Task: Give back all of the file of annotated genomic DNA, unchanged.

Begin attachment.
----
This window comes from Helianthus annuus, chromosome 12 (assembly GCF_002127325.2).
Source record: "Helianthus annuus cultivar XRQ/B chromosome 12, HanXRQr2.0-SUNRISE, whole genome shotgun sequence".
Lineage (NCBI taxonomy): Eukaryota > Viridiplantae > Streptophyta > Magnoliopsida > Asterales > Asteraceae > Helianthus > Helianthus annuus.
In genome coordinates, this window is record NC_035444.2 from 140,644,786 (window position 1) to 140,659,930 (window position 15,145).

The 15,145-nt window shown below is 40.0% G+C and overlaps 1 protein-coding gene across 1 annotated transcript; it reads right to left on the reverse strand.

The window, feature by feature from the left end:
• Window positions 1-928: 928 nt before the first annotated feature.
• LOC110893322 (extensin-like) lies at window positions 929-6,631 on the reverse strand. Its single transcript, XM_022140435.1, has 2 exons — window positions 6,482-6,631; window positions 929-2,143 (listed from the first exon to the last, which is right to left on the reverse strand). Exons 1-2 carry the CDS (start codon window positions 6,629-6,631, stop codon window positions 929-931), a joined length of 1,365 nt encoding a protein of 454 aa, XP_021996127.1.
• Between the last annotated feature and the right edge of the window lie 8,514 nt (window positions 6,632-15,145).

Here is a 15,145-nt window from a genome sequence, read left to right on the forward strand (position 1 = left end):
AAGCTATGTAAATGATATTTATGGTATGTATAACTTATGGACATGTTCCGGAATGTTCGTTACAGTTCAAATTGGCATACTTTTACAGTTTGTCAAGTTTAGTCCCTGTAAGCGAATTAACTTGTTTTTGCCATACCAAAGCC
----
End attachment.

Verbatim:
This window comes from Helianthus annuus, chromosome 12 (assembly GCF_002127325.2).
Source record: "Helianthus annuus cultivar XRQ/B chromosome 12, HanXRQr2.0-SUNRISE, whole genome shotgun sequence".
Lineage (NCBI taxonomy): Eukaryota > Viridiplantae > Streptophyta > Magnoliopsida > Asterales > Asteraceae > Helianthus > Helianthus annuus.
In genome coordinates, this window is record NC_035444.2 from 140,644,786 (window position 1) to 140,659,930 (window position 15,145).

The 15,145-nt window shown below is 40.0% G+C and overlaps 1 protein-coding gene across 1 annotated transcript; it reads right to left on the reverse strand.

The window, feature by feature from the left end:
• Window positions 1-928: 928 nt before the first annotated feature.
• LOC110893322 (extensin-like) lies at window positions 929-6,631 on the reverse strand. Its single transcript, XM_022140435.1, has 2 exons — window positions 6,482-6,631; window positions 929-2,143 (listed from the first exon to the last, which is right to left on the reverse strand). Exons 1-2 carry the CDS (start codon window positions 6,629-6,631, stop codon window positions 929-931), a joined length of 1,365 nt encoding a protein of 454 aa, XP_021996127.1.
• Between the last annotated feature and the right edge of the window lie 8,514 nt (window positions 6,632-15,145).

Here is a 15,145-nt window from a genome sequence, read left to right on the forward strand (position 1 = left end):
AAGCTATGTAAATGATATTTATGGTATGTATAACTTATGGACATGTTCCGGAATGTTCGTTACAGTTCAAATTGGCATACTTTTACAGTTTGTCAAGTTTAGTCCCTGTAAGCGAATTAACTTGTTTTTGCCATACCAAAGCC